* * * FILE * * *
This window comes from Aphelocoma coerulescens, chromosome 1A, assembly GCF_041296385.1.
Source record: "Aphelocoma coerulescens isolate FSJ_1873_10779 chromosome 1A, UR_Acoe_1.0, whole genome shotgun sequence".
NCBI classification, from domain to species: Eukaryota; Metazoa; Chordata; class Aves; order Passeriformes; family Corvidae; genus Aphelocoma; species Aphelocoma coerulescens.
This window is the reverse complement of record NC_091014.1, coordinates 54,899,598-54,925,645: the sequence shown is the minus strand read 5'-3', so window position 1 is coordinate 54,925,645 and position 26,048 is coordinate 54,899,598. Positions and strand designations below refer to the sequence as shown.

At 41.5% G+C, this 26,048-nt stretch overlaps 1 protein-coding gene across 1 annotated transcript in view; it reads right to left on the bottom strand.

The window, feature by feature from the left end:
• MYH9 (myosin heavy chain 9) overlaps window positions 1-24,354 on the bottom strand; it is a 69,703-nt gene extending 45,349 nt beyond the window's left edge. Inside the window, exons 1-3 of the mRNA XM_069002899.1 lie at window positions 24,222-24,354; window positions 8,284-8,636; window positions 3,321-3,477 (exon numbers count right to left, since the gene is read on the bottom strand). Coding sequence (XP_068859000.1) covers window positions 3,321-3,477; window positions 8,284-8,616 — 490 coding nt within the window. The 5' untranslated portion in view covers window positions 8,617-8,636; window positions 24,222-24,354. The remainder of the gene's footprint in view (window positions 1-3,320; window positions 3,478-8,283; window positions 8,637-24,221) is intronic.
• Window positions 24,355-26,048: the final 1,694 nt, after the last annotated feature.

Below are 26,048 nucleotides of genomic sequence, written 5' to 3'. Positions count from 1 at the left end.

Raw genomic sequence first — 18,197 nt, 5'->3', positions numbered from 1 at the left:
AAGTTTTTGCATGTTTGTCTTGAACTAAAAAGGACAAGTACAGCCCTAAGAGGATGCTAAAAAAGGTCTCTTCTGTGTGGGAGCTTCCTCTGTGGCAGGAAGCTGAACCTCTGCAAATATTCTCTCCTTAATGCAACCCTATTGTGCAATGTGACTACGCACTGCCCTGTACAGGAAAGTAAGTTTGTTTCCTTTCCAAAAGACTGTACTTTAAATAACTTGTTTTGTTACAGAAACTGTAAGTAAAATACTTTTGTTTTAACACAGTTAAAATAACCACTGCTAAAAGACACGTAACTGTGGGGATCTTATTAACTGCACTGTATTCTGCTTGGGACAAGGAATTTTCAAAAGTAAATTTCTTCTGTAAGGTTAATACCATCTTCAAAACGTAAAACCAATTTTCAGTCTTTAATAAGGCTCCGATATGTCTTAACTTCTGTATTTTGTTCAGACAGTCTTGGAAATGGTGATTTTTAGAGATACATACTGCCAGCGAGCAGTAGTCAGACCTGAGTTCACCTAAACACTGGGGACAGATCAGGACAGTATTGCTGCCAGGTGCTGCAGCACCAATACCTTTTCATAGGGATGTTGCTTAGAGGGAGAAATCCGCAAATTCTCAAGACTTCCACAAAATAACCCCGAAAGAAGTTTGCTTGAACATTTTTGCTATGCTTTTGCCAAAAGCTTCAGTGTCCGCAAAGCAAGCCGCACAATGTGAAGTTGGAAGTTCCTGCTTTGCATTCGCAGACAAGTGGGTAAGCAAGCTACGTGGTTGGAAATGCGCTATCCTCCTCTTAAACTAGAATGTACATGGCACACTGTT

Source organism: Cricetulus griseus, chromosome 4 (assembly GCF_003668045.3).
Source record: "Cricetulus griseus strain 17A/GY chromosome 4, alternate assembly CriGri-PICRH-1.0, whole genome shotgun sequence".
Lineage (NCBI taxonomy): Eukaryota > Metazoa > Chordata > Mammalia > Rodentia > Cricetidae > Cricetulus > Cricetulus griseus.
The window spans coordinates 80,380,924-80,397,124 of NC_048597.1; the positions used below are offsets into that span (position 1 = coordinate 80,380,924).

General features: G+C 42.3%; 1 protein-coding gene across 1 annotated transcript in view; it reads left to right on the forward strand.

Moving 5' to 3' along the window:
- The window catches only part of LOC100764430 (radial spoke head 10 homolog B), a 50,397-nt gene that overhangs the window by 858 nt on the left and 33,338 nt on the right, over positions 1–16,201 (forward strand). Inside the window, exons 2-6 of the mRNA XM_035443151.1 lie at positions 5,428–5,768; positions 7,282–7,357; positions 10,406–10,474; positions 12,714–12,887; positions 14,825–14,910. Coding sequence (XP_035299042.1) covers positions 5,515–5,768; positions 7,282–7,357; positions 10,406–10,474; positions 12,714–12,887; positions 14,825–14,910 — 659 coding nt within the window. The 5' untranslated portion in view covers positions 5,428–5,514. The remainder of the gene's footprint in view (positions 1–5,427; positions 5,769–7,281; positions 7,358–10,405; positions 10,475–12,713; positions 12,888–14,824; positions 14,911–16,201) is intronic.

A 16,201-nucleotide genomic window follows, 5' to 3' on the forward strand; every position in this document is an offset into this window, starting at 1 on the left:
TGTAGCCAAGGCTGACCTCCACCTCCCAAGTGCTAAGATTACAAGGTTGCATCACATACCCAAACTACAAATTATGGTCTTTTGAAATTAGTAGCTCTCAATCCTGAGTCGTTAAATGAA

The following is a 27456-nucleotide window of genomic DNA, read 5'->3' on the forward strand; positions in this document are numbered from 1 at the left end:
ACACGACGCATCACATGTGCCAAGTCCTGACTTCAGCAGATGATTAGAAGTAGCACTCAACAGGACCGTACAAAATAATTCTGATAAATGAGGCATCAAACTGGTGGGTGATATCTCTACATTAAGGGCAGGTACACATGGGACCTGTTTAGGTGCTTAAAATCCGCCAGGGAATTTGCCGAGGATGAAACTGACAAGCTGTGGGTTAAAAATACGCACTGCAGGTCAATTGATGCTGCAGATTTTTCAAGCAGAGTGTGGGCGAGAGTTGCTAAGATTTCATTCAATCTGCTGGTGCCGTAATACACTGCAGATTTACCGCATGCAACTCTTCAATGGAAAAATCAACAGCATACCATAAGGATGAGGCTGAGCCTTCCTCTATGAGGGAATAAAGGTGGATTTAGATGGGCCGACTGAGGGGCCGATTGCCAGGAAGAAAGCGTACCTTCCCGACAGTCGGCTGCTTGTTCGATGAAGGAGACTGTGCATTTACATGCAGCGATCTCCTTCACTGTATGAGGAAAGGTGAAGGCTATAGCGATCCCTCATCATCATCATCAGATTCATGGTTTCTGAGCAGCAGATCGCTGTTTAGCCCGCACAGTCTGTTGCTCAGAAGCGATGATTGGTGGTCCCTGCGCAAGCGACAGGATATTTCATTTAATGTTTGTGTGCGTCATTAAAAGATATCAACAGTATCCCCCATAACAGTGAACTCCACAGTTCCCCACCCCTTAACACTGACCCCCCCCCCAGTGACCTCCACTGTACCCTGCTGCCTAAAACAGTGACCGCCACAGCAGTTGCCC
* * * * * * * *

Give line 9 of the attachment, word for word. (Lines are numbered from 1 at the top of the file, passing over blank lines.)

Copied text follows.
Below are 26,048 nucleotides of genomic sequence, written 5' to 3'. Positions count from 1 at the left end.